Like most African nations, Ethiopia brims with difference and diversity. Among our 100 million people, we have around 80 ethnic groups and nearly a hundred languages. These variations in identity form the centre around which much of today’s politics revolve. Ethiopia’s controversial federal structure is just one example of its attempt to recognise complex internal differences while remaining united.
And yet, among all this swirling diversity, one particular language has come to dominate this complex country. Although the Amhara are just one of Ethiopia’s myriad ethnic groups – and only the second largest, accounting for 27% of the population in the 2007 census – Amharic has become the country’s official language. (This is a rarity in Africa, where most official languages are that of the former coloniser.)
Across Ethiopia, regional governments may use different languages appropriate to their constituencies, but the federal government operates in Amharic. The vast majority of the population speaks Amharic, either as a first or second language. The nation’s working language in commerce is Amharic.
How did this language – considered by some scholars to be Africa’s most advanced – come to be so widely used? What does it mean that this tongue – adopted from the ancient Ethiopian language of Ge’ez – has become the country’s official mode of communication? How does the use of this distinctly northern language – with its unique fidel script made up of 33 characters, each with seven forms depending on the vowel sound – affect questions of identity in Ethiopia?
Amharic has been used in official circles since the establishment of the Solomonic dynasty in 1270, but it was the actions of various emperors in the 19th and 20th centuries that gave the language the significance it has today. In different ways, they used Amharic as a way to help unite their diverse empires.
Teweodros II (1855-1868) was the first to make Amharic a literary language, elevating it into written form. He ensured his royal chronicles were written in Amharic rather than Ge’ez like those of his predecessors. Yohanes IV (1872-89) followed his lead, using Amharic in his correspondence with regional kings; although a Tigrigna-speaker himself, he believed Amharic could help unify the state. Minilik (1889-1913) then further spread the language as he expanded his territory, incorporating new ethnic groups and local elites into his power structures as he went along. Under him, Amharic became the language of Ethiopia’s rulers.
It was Emperor Haile Selassie (1930-1974), however, who declared Amharic Ethiopia’s official language. He came up with a legal framework and language policy with aim of easing communication across the empire’s myriad linguistic groups. While Minilik had focused on making Amharic the mode of communication among the elites, Haile Selassie targeted the general population. During this reign, Amharic was the only language used in primary schools and for government activities.
The ideology behind the policy was to create a centralised homogenous state. Amharic was treated as a symbol of unity, and language was utilised as a tool for nation-building. Many, however, criticised the way in which it forced people to assimilate. They felt alienated by the favouring of one Ethiopian language above all the nation’s vast array of others.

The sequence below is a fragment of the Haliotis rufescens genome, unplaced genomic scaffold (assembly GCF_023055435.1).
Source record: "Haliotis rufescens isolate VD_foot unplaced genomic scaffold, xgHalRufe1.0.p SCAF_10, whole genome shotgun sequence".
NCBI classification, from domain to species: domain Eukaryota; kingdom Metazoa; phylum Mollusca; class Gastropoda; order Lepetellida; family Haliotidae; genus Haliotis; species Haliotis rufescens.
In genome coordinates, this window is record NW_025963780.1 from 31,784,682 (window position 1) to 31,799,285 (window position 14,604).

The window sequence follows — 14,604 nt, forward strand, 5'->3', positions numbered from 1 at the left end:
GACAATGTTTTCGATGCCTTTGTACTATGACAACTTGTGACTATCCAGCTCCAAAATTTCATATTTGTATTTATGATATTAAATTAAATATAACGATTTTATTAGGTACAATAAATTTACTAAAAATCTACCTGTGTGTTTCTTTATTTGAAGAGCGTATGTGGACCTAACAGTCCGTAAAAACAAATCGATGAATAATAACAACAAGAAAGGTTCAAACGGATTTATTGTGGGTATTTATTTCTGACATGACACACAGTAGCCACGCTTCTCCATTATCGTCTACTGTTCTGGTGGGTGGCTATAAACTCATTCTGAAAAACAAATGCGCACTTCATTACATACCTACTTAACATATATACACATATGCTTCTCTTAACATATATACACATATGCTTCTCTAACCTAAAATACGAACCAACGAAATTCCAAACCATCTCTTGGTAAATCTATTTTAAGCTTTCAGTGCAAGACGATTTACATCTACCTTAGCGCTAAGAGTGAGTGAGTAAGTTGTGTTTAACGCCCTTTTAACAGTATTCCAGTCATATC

Today in Ethiopia, the legacy of this history lives on. Amharic has become the country’s lingua franca and one has to master it to climb the political ladder. The language dominates politics, education and the media. It is generally perceived to have more prestige than other local tongues.
Among other things, the spread of Amharic has also facilitated the diffusion of northern culture to other parts of Ethiopia. Language is intrinsic to identity and, to some extent, Ethiopian-ness has become closely associated with the culture of the north, where the Amhara and Tigray regions are located.
Language also remains a deeply political subject. Because modern Ethiopia was created through territorial expansion and subjugation, questions of ethnicity and language remain central to today’s political discourse. In the 1960s, the student movement that opposed the government was driven by grievances over nationality as well as land.
Although the exact relations between Ethiopia’s many ethnic groups have shifted significantly over time, many historical and fundamental questions about identity in the country are still yet to be resolved. For many, the legacy of the empire’s Ethiopianisation – or, as some call it, Amharanisation – needs to be re-examined and addressed.
The history of Amharic is thus highly complex and contested. The fact that Amharic was imposed on the people by elites from one particular group is well-known and keenly-felt among Ethiopians. This plays into feelings of marginalisation and emphasises the divisions within the diverse population.
And yet, at the very same time, there is the inescapable fact that Amharic does bind Ethiopian society together as the emperors had envisaged. Its widespread use does allow people from across the vast nation to communicate easily. It is telling irony – and one that encapsulates Ethiopia’s historic uniqueness and contradictions – that even those who decry the dominance of Amharic today must do so in Amharic if they are to reach many of their compatriots.